NEW YORK– September 21, 2021 – Brooklyn ImmunoTherapeutics, Inc. (NYSE American: BTX) (“Brooklyn”), a biopharmaceutical company focused on exploring the role that cytokine and gene editing/cell therapy can have in treating patients with cancer, blood disorders, and monogenic diseases, today announced the appointment of Roger Sidhu, M.D. as its Chief Medical Officer, effective September 20, 2021.
“Roger’s extensive R&D experience, including many years in late-stage clinical development involving a wide array of treatment modalities for hematologic malignancies and solid turmors, brings him to Brooklyn at an inflection point where his insight and understanding will help guide us to the next stage of our company’s development,” commented Howard J. Federoff, M.D., Ph.D., Brooklyn’s CEO and President. “We welcome Roger and look forward to collaborating with him in working to transform the way our targeted diseases are treated.”
“Brooklyn Immunotherapeutics’ cutting-edge mRNA-based gene editing and cellular reprogramming platform positions the company at the forefront of an emerging personalized medicine revolution, and I look forward to having a guiding hand in driving the company forward as a leader in the field,” added Dr. Sidhu.
Prior to joining Brooklyn, Dr. Sidhu served as Vice President, Clinical Development at Kite Pharma, a subsidiary of Gilead Sciences. Previously, he held key positions at Roivant Sciences, where he was Chief Medical Officer and Executive Vice President and Head of Research and Development, Cell Design Labs, where he served as Chief Medical Officer, and Amgen, where he served as Global Product General Manager, Translational Sciences. Dr. Sidhu is a Fellow of the Royal College of Physicians and Surgeons of Canada in both internal medicine and medical oncology. He earned a Bachelor of Science (Biochemistry) from University of Alberta, and his M.D. from Queen’s University, Kingston, Ontario, where he also did his residency.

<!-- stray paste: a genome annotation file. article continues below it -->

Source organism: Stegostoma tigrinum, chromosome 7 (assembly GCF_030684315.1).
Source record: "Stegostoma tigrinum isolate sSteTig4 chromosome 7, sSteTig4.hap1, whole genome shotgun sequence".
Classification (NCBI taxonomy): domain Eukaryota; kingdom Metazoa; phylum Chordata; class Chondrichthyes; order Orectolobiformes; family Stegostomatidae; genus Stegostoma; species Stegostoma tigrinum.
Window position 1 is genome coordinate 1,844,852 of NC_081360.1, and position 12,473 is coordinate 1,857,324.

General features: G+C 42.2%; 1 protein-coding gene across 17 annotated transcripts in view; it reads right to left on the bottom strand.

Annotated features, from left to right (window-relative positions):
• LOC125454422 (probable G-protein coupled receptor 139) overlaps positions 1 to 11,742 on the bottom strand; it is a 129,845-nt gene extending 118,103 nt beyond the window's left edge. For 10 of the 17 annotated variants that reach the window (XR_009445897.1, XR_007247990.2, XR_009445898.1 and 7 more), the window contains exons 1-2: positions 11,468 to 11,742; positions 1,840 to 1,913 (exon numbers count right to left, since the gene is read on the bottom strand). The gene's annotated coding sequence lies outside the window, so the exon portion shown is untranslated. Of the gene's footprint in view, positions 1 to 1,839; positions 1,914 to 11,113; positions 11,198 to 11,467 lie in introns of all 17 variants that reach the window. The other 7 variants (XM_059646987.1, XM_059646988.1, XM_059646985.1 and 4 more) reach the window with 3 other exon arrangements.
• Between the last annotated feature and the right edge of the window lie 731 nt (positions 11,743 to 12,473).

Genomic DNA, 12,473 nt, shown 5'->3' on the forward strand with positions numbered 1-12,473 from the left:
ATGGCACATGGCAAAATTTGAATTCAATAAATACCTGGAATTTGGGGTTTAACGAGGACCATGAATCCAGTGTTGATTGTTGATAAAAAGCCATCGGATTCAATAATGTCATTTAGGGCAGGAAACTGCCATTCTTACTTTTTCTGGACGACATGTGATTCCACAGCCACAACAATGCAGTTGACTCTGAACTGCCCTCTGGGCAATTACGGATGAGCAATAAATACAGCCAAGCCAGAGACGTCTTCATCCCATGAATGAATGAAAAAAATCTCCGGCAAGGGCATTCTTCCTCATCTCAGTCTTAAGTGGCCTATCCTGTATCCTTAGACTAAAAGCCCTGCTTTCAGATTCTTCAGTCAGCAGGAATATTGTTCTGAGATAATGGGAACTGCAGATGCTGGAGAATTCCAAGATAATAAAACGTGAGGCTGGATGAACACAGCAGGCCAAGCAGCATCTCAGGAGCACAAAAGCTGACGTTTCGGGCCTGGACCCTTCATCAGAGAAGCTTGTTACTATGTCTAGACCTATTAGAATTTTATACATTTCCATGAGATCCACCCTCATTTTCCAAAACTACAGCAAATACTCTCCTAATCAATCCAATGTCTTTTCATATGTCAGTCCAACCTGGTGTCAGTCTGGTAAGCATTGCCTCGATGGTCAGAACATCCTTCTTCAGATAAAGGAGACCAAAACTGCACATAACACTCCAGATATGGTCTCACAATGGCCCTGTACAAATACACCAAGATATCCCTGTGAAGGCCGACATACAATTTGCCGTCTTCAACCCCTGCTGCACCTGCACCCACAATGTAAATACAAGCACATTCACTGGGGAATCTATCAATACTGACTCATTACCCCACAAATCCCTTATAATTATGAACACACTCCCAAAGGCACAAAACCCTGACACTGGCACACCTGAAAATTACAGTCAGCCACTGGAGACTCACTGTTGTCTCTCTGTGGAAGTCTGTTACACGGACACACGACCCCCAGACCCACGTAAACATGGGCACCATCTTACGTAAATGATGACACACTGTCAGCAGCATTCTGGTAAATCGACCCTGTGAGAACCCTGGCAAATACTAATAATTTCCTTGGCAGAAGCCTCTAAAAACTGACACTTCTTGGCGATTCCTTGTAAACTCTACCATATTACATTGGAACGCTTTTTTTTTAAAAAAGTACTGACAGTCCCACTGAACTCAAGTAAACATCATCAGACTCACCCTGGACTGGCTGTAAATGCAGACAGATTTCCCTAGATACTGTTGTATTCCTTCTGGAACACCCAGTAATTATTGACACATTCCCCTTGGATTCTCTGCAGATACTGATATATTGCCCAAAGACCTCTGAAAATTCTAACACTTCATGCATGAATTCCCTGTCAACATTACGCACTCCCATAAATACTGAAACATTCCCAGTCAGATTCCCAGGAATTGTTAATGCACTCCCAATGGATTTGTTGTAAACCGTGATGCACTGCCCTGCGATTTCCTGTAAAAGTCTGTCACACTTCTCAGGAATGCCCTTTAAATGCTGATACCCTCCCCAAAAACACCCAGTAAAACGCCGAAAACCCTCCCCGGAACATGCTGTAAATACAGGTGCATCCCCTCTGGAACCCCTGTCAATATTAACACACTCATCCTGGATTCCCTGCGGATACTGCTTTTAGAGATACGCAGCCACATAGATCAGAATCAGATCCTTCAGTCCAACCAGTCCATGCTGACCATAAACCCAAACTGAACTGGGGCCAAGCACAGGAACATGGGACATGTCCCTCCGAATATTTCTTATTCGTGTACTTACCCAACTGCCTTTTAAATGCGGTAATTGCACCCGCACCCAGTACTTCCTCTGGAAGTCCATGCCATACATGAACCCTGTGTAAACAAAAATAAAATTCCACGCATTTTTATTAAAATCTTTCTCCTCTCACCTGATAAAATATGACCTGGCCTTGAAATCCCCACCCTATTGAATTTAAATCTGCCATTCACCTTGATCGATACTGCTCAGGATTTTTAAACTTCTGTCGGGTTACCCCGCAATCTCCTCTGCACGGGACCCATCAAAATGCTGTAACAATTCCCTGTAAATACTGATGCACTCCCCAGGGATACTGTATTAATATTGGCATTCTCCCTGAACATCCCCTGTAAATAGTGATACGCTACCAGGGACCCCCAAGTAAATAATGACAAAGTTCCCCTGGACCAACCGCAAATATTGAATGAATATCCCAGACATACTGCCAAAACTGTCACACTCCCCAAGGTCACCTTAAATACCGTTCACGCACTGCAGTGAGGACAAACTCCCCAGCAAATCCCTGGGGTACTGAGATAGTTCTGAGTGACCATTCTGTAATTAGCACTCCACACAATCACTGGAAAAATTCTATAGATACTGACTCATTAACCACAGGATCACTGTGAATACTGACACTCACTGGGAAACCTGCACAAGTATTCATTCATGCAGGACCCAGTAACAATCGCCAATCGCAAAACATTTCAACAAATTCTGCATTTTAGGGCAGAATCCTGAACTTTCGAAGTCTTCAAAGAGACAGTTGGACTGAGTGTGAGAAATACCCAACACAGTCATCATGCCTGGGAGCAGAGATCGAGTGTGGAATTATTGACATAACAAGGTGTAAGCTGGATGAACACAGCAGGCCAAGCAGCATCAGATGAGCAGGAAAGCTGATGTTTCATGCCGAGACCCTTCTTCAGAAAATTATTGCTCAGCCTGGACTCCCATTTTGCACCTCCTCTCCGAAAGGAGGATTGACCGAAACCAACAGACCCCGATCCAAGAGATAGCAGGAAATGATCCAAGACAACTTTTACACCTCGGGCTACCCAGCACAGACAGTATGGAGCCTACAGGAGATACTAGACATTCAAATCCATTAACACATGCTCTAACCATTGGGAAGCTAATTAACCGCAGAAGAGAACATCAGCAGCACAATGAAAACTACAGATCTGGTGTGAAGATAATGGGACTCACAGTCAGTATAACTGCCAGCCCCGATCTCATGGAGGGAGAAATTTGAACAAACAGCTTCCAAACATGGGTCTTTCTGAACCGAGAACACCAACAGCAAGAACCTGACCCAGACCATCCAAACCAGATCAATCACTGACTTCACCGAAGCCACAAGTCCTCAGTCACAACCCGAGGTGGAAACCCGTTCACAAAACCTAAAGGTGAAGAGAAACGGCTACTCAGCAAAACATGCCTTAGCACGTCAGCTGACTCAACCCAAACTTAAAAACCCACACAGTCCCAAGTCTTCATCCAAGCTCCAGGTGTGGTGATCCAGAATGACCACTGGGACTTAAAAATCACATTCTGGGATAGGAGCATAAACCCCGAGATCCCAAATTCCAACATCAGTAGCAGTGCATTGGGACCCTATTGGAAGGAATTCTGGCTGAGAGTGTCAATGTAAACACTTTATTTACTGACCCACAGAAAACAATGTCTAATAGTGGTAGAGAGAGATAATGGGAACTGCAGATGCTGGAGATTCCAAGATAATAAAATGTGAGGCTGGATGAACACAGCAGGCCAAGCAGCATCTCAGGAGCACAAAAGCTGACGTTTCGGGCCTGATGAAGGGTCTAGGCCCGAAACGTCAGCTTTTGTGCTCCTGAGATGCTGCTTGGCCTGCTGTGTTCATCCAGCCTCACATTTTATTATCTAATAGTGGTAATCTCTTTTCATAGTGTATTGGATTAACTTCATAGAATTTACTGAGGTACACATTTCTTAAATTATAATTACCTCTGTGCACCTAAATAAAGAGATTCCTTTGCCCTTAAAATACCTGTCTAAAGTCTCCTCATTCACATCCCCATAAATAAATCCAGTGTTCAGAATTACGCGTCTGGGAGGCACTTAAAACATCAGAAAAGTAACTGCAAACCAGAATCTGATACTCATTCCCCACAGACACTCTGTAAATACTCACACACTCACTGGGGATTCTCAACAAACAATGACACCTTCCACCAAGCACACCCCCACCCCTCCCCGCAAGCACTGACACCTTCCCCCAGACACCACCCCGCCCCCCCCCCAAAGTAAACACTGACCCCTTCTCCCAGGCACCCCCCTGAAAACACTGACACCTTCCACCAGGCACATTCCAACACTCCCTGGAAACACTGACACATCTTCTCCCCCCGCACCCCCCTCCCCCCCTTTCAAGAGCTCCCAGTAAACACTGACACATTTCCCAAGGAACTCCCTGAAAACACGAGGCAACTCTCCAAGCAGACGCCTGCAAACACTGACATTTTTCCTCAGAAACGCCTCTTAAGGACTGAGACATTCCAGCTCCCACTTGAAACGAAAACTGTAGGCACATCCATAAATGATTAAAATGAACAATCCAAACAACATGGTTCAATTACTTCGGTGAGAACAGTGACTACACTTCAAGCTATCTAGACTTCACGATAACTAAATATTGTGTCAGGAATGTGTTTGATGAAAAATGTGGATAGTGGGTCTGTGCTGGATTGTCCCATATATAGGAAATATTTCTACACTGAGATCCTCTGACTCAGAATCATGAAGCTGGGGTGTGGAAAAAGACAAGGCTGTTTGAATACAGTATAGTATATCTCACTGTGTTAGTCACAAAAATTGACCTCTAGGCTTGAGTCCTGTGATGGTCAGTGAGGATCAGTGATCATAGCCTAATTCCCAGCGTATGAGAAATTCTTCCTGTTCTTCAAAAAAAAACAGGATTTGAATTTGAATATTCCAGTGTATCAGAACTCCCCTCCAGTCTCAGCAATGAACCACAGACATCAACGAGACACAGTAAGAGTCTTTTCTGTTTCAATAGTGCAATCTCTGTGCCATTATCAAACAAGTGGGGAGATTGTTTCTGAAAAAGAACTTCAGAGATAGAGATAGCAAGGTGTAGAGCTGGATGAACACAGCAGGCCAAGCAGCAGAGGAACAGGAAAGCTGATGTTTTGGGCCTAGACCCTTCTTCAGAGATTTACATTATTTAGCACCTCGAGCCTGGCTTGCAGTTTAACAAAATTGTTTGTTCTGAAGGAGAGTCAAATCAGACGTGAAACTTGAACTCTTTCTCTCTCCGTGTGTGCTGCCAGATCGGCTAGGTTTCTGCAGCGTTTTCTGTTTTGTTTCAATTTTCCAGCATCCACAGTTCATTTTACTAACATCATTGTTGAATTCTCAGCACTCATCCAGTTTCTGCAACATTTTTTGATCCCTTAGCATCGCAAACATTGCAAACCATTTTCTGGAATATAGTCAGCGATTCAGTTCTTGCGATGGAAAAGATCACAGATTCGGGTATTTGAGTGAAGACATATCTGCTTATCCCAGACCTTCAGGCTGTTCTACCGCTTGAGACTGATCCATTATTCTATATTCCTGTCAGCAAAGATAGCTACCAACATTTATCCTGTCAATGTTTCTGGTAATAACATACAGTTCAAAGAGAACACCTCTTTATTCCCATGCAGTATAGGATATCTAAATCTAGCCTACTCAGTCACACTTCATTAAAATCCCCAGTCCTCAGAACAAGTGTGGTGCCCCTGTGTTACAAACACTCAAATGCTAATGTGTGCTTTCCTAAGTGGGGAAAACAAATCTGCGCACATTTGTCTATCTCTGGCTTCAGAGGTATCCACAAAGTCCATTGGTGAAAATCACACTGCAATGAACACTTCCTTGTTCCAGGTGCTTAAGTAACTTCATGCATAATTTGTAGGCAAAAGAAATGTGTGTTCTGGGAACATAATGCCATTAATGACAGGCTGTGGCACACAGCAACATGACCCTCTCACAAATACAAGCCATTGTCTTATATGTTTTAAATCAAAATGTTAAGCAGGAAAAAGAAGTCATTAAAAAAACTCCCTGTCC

Brooklyn is focused on exploring the role that cytokine, gene editing, and cell therapy can have in treating patients with cancer, blood disorders, and monogenic diseases.
Brooklyn’s most advanced program is IRX-2, a human cell-derived cytokine therapy, studying the safety and efficacy of IRX-2 in patients with head and neck cancer in Phase 2B. In a Phase 2A clinical trial in head and neck cancer, IRX-2 demonstrated an overall survival benefit. Additional studies are either underway or planned in other solid tumor cancer indications.
Brooklyn has multiple next-generation cell and gene-editing therapies in preclinical development for various indications including acute respiratory distress syndrome, solid tumor indications, as well as in vivo gene-editing therapies for rare genetic diseases. For more information about Brooklyn and its clinical programs, please visit www.BrooklynITx.com.